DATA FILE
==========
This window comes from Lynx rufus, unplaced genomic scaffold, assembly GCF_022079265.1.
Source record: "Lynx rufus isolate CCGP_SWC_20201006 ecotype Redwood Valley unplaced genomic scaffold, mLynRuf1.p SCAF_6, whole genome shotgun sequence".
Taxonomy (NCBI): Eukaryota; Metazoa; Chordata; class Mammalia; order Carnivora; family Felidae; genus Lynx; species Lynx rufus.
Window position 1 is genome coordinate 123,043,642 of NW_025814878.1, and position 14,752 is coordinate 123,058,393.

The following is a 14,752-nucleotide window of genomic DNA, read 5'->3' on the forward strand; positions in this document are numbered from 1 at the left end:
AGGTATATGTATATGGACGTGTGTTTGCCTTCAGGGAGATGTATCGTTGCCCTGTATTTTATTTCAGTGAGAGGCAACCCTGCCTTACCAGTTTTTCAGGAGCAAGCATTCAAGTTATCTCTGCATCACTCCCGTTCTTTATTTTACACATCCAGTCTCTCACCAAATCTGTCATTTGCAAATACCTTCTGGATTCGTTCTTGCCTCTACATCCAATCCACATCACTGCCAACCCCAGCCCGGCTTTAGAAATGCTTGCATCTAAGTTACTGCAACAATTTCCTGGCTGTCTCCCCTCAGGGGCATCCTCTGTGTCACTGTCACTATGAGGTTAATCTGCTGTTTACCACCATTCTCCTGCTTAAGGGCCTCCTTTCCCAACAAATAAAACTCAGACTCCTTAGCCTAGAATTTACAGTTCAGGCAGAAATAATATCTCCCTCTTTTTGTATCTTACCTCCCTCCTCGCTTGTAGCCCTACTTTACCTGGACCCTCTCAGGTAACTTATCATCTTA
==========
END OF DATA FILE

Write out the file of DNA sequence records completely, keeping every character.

This window comes from Lynx rufus, unplaced genomic scaffold, assembly GCF_022079265.1.
Source record: "Lynx rufus isolate CCGP_SWC_20201006 ecotype Redwood Valley unplaced genomic scaffold, mLynRuf1.p SCAF_6, whole genome shotgun sequence".
Taxonomy (NCBI): Eukaryota; Metazoa; Chordata; class Mammalia; order Carnivora; family Felidae; genus Lynx; species Lynx rufus.
Window position 1 is genome coordinate 123,043,642 of NW_025814878.1, and position 14,752 is coordinate 123,058,393.

The following is a 14,752-nucleotide window of genomic DNA, read 5'->3' on the forward strand; positions in this document are numbered from 1 at the left end:
AGGTATATGTATATGGACGTGTGTTTGCCTTCAGGGAGATGTATCGTTGCCCTGTATTTTATTTCAGTGAGAGGCAACCCTGCCTTACCAGTTTTTCAGGAGCAAGCATTCAAGTTATCTCTGCATCACTCCCGTTCTTTATTTTACACATCCAGTCTCTCACCAAATCTGTCATTTGCAAATACCTTCTGGATTCGTTCTTGCCTCTACATCCAATCCACATCACTGCCAACCCCAGCCCGGCTTTAGAAATGCTTGCATCTAAGTTACTGCAACAATTTCCTGGCTGTCTCCCCTCAGGGGCATCCTCTGTGTCACTGTCACTATGAGGTTAATCTGCTGTTTACCACCATTCTCCTGCTTAAGGGCCTCCTTTCCCAACAAATAAAACTCAGACTCCTTAGCCTAGAATTTACAGTTCAGGCAGAAATAATATCTCCCTCTTTTTGTATCTTACCTCCCTCCTCGCTTGTAGCCCTACTTTACCTGGACCCTCTCAGGTAACTTATCATCTTA